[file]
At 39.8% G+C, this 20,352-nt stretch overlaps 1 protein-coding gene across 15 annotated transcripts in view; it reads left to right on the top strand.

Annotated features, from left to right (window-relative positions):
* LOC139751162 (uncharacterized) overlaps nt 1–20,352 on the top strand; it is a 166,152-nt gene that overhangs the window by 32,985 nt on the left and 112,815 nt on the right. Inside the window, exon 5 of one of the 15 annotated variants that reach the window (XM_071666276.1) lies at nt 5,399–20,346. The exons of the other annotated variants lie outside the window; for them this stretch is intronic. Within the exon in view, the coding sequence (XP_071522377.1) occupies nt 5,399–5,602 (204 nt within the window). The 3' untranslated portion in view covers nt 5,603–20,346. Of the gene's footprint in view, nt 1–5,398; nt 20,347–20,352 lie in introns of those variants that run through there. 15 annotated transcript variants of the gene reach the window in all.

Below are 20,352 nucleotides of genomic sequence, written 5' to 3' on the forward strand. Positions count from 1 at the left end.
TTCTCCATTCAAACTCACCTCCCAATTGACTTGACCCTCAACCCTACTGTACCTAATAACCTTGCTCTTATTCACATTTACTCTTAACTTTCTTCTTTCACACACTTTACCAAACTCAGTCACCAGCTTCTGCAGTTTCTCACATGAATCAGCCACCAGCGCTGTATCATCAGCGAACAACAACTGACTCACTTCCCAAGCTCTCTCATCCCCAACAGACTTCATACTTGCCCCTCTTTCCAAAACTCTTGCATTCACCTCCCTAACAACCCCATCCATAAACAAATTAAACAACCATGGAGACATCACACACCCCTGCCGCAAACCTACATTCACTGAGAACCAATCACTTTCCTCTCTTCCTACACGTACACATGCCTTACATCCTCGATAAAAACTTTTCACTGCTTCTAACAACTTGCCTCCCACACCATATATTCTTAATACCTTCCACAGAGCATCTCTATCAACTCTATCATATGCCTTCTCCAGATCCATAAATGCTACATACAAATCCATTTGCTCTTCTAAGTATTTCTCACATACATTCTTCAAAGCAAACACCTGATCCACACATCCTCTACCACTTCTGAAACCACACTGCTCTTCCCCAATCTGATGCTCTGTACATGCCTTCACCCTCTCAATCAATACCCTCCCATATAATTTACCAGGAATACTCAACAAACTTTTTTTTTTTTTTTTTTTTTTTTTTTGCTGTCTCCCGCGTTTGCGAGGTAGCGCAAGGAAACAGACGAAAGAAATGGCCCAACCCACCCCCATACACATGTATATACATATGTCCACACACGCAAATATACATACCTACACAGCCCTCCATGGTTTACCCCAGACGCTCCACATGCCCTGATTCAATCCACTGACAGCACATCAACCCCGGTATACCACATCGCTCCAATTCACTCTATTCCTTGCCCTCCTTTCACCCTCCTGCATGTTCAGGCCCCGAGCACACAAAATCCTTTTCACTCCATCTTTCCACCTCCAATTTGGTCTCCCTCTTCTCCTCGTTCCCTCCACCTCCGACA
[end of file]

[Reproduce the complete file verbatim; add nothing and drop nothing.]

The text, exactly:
At 39.8% G+C, this 20,352-nt stretch overlaps 1 protein-coding gene across 15 annotated transcripts in view; it reads left to right on the top strand.

Annotated features, from left to right (window-relative positions):
* LOC139751162 (uncharacterized) overlaps nt 1–20,352 on the top strand; it is a 166,152-nt gene that overhangs the window by 32,985 nt on the left and 112,815 nt on the right. Inside the window, exon 5 of one of the 15 annotated variants that reach the window (XM_071666276.1) lies at nt 5,399–20,346. The exons of the other annotated variants lie outside the window; for them this stretch is intronic. Within the exon in view, the coding sequence (XP_071522377.1) occupies nt 5,399–5,602 (204 nt within the window). The 3' untranslated portion in view covers nt 5,603–20,346. Of the gene's footprint in view, nt 1–5,398; nt 20,347–20,352 lie in introns of those variants that run through there. 15 annotated transcript variants of the gene reach the window in all.

Below are 20,352 nucleotides of genomic sequence, written 5' to 3' on the forward strand. Positions count from 1 at the left end.
TTCTCCATTCAAACTCACCTCCCAATTGACTTGACCCTCAACCCTACTGTACCTAATAACCTTGCTCTTATTCACATTTACTCTTAACTTTCTTCTTTCACACACTTTACCAAACTCAGTCACCAGCTTCTGCAGTTTCTCACATGAATCAGCCACCAGCGCTGTATCATCAGCGAACAACAACTGACTCACTTCCCAAGCTCTCTCATCCCCAACAGACTTCATACTTGCCCCTCTTTCCAAAACTCTTGCATTCACCTCCCTAACAACCCCATCCATAAACAAATTAAACAACCATGGAGACATCACACACCCCTGCCGCAAACCTACATTCACTGAGAACCAATCACTTTCCTCTCTTCCTACACGTACACATGCCTTACATCCTCGATAAAAACTTTTCACTGCTTCTAACAACTTGCCTCCCACACCATATATTCTTAATACCTTCCACAGAGCATCTCTATCAACTCTATCATATGCCTTCTCCAGATCCATAAATGCTACATACAAATCCATTTGCTCTTCTAAGTATTTCTCACATACATTCTTCAAAGCAAACACCTGATCCACACATCCTCTACCACTTCTGAAACCACACTGCTCTTCCCCAATCTGATGCTCTGTACATGCCTTCACCCTCTCAATCAATACCCTCCCATATAATTTACCAGGAATACTCAACAAACTTTTTTTTTTTTTTTTTTTTTTTTTTTGCTGTCTCCCGCGTTTGCGAGGTAGCGCAAGGAAACAGACGAAAGAAATGGCCCAACCCACCCCCATACACATGTATATACATATGTCCACACACGCAAATATACATACCTACACAGCCCTCCATGGTTTACCCCAGACGCTCCACATGCCCTGATTCAATCCACTGACAGCACATCAACCCCGGTATACCACATCGCTCCAATTCACTCTATTCCTTGCCCTCCTTTCACCCTCCTGCATGTTCAGGCCCCGAGCACACAAAATCCTTTTCACTCCATCTTTCCACCTCCAATTTGGTCTCCCTCTTCTCCTCGTTCCCTCCACCTCCGACA